There is important case law that supports the argument that the government cannot impose taxation until an actual sale or exchange of property occurs. For an excellent review of the 1920 U.S. Supreme Court’s decision of Eisner v. Macomber, see the article prepared by Professor Henry Ordower at Saint Louis University – School of Law –
The Expatriation Tax, Deferrals, Mark to Market, the Macomber Conundrum and Doubtful Constitutionality
Pittsburgh Tax Review, Vol. 15, No. 1, 2017, Saint Louis U. Legal Studies Research Paper No. 2018-3
Maybe the U.S. Attorney’s office did not charge tax evasion ((26 U.S.C. § 7201) in the Tinkov case, because of their concerns that the “mark to market” tax imposed by statute may not even be Constitutional? Maybe they did not want to try to pursue a criminal charge on a tax, the very essence of it, which could be challenged by applying the realization principles set forth by the U.S. Supreme Court?
Hmm….. Very interesting. Is all or part of Section 877A unconstitutional?
Theory 2: Another possible reason for charging 7206(1) …
I suspect that a more likely reason for charging “Fraud And False Statements” was to make the process of extradition less contentious. The Meng extradition was based on fraud and not on violations of sanctions against Iran. The Tikov extradition is based on fraud and NOT on evading the Exit Tax. In both cases the United States is basing the charge on what appears to be the easiest avenue for extradition.
Part D – The extradition request
The advantages of London …
They say that London is the divorce capital of the world – if you want a good divorce settlement, use the London courts. (If you are a wealthy individual who is married, avoid London.)
For the United States, if you want to extradite somebody to the USA, consider the UK. After all, the UK US extradition treaty in its plains terms makes extradition from the UK relatively easy. (This severely diminishes the value of the UK as a place to reside. Residency by investment experts take note.)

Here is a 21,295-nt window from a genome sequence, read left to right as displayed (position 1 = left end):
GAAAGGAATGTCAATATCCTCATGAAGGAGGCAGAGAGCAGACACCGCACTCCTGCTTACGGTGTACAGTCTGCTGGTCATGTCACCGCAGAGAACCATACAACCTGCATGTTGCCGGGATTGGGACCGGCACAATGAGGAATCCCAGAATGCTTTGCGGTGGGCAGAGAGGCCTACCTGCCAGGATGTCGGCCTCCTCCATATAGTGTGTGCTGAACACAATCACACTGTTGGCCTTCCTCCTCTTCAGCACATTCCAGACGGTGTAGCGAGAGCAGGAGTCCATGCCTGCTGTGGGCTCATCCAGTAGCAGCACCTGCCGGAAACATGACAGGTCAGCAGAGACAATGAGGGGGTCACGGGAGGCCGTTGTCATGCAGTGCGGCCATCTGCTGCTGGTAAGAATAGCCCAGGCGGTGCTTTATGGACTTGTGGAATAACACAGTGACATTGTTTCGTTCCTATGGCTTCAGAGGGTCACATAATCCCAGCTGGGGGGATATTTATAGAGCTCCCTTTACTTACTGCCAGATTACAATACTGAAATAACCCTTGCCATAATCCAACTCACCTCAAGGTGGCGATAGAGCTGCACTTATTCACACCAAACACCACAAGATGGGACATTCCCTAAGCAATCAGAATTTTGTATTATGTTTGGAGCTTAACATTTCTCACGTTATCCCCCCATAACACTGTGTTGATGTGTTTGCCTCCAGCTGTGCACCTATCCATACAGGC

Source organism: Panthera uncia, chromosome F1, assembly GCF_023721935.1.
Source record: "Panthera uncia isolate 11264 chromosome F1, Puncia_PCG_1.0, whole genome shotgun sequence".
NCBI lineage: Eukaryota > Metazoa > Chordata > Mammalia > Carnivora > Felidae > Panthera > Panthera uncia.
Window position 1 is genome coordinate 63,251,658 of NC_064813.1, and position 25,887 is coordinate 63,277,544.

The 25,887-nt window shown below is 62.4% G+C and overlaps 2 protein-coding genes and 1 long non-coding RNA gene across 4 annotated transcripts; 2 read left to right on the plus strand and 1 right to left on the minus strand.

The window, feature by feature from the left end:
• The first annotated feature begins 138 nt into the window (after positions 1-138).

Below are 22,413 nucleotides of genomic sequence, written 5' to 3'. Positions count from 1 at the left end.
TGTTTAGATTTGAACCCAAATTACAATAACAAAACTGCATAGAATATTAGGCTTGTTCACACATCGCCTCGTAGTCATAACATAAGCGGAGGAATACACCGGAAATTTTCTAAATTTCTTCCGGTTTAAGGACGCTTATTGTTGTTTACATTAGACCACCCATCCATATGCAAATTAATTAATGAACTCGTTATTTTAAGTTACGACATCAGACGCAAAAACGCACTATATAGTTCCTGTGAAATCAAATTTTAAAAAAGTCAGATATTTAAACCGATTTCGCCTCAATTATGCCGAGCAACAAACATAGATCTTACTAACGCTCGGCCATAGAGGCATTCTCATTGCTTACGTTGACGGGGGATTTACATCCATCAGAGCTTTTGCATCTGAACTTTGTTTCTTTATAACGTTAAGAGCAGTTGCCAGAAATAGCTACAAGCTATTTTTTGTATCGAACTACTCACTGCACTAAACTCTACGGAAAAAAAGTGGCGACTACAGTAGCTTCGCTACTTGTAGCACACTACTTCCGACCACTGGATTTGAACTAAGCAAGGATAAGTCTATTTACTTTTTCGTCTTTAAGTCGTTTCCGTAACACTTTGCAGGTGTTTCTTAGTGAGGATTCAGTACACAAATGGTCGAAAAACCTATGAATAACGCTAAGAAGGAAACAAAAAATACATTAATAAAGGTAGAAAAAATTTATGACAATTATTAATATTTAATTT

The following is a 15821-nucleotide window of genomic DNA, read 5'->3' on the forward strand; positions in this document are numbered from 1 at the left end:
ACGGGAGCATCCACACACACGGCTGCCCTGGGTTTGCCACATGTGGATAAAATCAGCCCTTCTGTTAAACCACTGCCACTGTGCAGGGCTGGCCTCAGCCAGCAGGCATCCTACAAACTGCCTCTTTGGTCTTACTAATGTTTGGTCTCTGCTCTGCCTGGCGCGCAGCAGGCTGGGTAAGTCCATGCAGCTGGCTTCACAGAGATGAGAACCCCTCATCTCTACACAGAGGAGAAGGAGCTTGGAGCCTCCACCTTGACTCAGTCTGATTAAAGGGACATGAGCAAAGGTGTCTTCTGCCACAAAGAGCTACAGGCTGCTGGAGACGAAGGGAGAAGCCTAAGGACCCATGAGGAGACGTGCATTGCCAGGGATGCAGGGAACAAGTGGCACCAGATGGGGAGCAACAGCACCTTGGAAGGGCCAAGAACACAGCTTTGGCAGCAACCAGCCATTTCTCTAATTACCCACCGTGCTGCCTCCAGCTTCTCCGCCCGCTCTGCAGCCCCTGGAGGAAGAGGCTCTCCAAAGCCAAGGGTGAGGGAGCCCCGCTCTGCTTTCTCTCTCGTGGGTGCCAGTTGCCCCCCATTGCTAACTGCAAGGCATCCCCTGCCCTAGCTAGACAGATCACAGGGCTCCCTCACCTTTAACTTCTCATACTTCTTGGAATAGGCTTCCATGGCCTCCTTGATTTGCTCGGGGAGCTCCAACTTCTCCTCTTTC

The next court date is apparently July 13, 2020. Unlike Julian Assange, Mr. Tinkov (while dealing with his luekemia) is (like Meng Wanzhou) apparently living in comfortable quarters.
Part E – What is the moral of the story?
This is an indictment and extradition request based on “form crimes. It warns that:
Thou shalt NOT file false forms!
What does it mean for the long run?
It’s too early to tell. Most people will ignore this. Some people will rationalize that “Well, he was rich, so he deserves this”. Rational people will take careful note and consider the possibility of this becoming more common.
I suspect that Oleg Tinkov thinks that naturalizing as a US citizen was the worst decision he ever made!
“I suspect that Oleg Tinkov thinks that naturalizing as a US citizen was the worst decision he ever made!”
I suspect you’re 100% correct. I wonder when he connected those dots himself and why he waited?
(Thanking the universe I’m no longer a part of that train-wreck country!)
He only has to return to Russia where there is no extradition agreement with United States as far as I’m aware, and you’ll be safe there! Two can play asshole!
Yes, if he can get there. The problem is that he is stuck in London under conditions similar to those imposed Meng Wanzhou in Canada.
Another dimension to this is …
Like the FATCA IGAs the US extradition treaties obligate the partner country to pay the administrative costs of US policy. Extradition hearings can take a long time. In at least some cases bail may not be possible or there may be other reasons for keeping the accused incarcerated. Note the costs of incarceration, courts, etc. are born by the requested country. In effect this means that the US can actually, “lock people up”, who are not pysically present in the USA, through extradition requests. This (like FATCA) is completely at the expense of the requested country. Would it make sense for future protocols to extradition treaties to require the requested country to build separate jails for those subjected to US extradition requests? Why not?
The genius of the modern extradition treaty is that it allows for a country to expand its prison system at the expense of the other country. We’re not there yet. But, this could be an important evolution.
Extradition treaties are becoming a way for larger countries to bully smaller countries. See the following article from the New York Times which describes China’s attempt to obtain an extradition treaty with Canada. Excerpts include: